Yesterday I was giving a short talk to a group of early career researchers doing a two day workshop. I have good memories of doing the same workshop when I first began at my current workplace. I remember folks coming in and speaking to us and how actually, a couple of ideas I got from... Continue Reading →
This entry appears on https://communityeconomiesasia.wordpress.com/. People can upload keywords or practices of community economy around Asia!
Ririn Haryani and Kelly Dombroski
Arisan is a rotating credit system that has been present in Indonesia for over one hundred years. In contemporary times, arisan involves a regular meeting of a consistent group whereby each member contributes an equal amount of money or goods each meeting, and whereby a draw is held allowing one member to receive the combined sum of contributions. This rotates around the group until everyone has won. It is customary that the winner from the last round will provide the venue and snacks for the coming arisan round.
The practice is believed to have originally come from China through trade activities with the Orang Asli (indigenous Indonesians), even before the era of Western colonialism. The practice went through an acculturation process with local traditions and customs of helping each other, known as gotong royong. This means that arisan is more than economic exchange…
View original post 828 more words
KELLY DOMBROSKI and STEPHEN HEALY describe a community economies approach to poverty which seeks to acknowledge what people are already doing in their communities to sustain themselves and then to act in solidarity with them. REPUBLISHED from Tui Motu Interislands Magazine. Many thanks to editor Ann Gilroy. How can we work to transform our economies... Continue Reading →
I recently gave a talk for a Homebirth Canterbury event. In it, I considered some of the connections between the #metoo campaign around sexual harassment and assault, and the #enough campaign aimed at ending harassment and assault in birthing. Drawing on a research project with Katharine McKinnon and Stephen Healy, I think about how birth... Continue Reading →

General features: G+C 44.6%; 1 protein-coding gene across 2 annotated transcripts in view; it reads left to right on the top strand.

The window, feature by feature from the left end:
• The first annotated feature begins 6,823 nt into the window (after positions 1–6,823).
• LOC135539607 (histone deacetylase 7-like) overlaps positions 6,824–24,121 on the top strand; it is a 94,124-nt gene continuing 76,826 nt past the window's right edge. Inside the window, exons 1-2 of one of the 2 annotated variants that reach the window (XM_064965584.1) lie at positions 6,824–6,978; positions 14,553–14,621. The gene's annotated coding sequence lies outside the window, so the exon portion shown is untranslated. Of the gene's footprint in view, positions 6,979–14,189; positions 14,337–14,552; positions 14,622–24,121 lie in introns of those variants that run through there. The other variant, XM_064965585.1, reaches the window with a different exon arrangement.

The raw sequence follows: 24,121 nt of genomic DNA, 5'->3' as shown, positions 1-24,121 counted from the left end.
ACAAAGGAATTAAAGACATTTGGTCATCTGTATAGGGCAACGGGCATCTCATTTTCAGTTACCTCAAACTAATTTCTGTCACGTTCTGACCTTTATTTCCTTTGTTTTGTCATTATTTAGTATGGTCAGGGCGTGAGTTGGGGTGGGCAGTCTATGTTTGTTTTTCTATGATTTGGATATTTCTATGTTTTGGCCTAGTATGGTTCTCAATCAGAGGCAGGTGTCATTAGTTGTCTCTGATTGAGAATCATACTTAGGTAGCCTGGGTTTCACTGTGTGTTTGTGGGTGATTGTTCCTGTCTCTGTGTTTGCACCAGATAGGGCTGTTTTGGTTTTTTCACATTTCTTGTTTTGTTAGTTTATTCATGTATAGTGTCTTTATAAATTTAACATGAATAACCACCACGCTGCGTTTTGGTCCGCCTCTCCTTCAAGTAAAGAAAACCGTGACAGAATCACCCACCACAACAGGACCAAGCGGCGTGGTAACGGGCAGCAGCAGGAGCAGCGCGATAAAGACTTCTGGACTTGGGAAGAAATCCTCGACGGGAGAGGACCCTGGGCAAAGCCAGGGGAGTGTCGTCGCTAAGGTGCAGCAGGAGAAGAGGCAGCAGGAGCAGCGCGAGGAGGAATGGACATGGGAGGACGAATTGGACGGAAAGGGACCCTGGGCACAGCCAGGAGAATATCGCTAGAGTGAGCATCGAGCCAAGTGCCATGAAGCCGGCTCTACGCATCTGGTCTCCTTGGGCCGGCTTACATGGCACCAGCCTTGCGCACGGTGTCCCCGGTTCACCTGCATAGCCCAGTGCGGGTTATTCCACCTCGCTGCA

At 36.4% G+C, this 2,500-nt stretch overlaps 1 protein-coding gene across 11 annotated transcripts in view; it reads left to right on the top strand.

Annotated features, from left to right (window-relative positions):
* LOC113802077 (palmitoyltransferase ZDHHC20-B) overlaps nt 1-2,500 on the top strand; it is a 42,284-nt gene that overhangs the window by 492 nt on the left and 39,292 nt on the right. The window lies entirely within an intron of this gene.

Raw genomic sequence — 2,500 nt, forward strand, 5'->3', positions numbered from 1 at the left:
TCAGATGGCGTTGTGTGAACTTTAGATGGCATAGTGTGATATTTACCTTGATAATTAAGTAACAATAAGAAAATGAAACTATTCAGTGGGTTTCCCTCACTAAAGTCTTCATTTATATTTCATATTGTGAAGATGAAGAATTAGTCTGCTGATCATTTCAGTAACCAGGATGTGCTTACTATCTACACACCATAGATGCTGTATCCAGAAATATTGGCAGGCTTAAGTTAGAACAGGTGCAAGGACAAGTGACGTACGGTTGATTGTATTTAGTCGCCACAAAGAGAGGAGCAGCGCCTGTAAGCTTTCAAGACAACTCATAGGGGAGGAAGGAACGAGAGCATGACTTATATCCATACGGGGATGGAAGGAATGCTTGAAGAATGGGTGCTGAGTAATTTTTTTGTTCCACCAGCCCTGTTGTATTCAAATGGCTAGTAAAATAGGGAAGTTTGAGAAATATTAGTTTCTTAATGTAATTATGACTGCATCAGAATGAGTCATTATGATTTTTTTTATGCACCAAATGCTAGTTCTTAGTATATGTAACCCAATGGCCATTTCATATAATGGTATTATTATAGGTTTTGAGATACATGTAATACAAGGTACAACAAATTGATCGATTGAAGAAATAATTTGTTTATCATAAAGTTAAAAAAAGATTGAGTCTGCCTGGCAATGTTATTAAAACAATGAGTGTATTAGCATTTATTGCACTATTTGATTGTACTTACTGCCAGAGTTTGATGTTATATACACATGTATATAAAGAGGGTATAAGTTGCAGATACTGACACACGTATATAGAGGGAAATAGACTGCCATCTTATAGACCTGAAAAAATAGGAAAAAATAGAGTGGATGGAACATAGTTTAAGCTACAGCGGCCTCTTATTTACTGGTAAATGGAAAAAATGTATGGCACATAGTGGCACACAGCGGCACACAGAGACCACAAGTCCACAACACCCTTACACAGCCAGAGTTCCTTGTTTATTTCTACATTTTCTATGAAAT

After submitting your proposal, it's time for the waiting game. It will go to peer review, then you will need to respond, then it might go before a board, all before it is time to organise the advance contract. 1. Peer Review For most good academic publishers, after your book proposal is received it is... Continue Reading →
Today I was interviewed by a PhD scholar researching 'public' geographers and public intellectuals more generally. I'm not sure if I was being researched as an actual public geographer, or as a group of people with views about public geography, but it did get me thinking about what we do and who we are aiming... Continue Reading →
As part of a new area of research, I'd love to share my new mini-doco with you all. It's about the new forms of 'commoning' that have arisen since the Christchurch earthquake sequence in 2010 and 2011. Of course, I wasn't here and don't know as much about it as all the amazing Christchurch people... Continue Reading →
So it has been quite a long time since I blogged -- mostly because the second half of 2015 was taken up with intense teaching and a return to fulltime work. Ironically, a lot of my research work is about how the home and domestic spaces are sites of enacting postcapitalist politics for different kinds... Continue Reading →
I have recently been working through a book with some PhD students in my department. The book is Alison B Miller's Finish Your Dissertation Once and For All! How to overcome psychological barriers, get results, and move on with your life., which I cannot recommend highly enough. One of the chapters in this book is... Continue Reading →
So, I have been the primary income earner in all my 14 years of marriage. And in that time, I have had three children. I breastfed my first two for around two years each, and plan to do the same for my youngest. But my work requires travel. When I say 'require', I wouldn't lose... Continue Reading →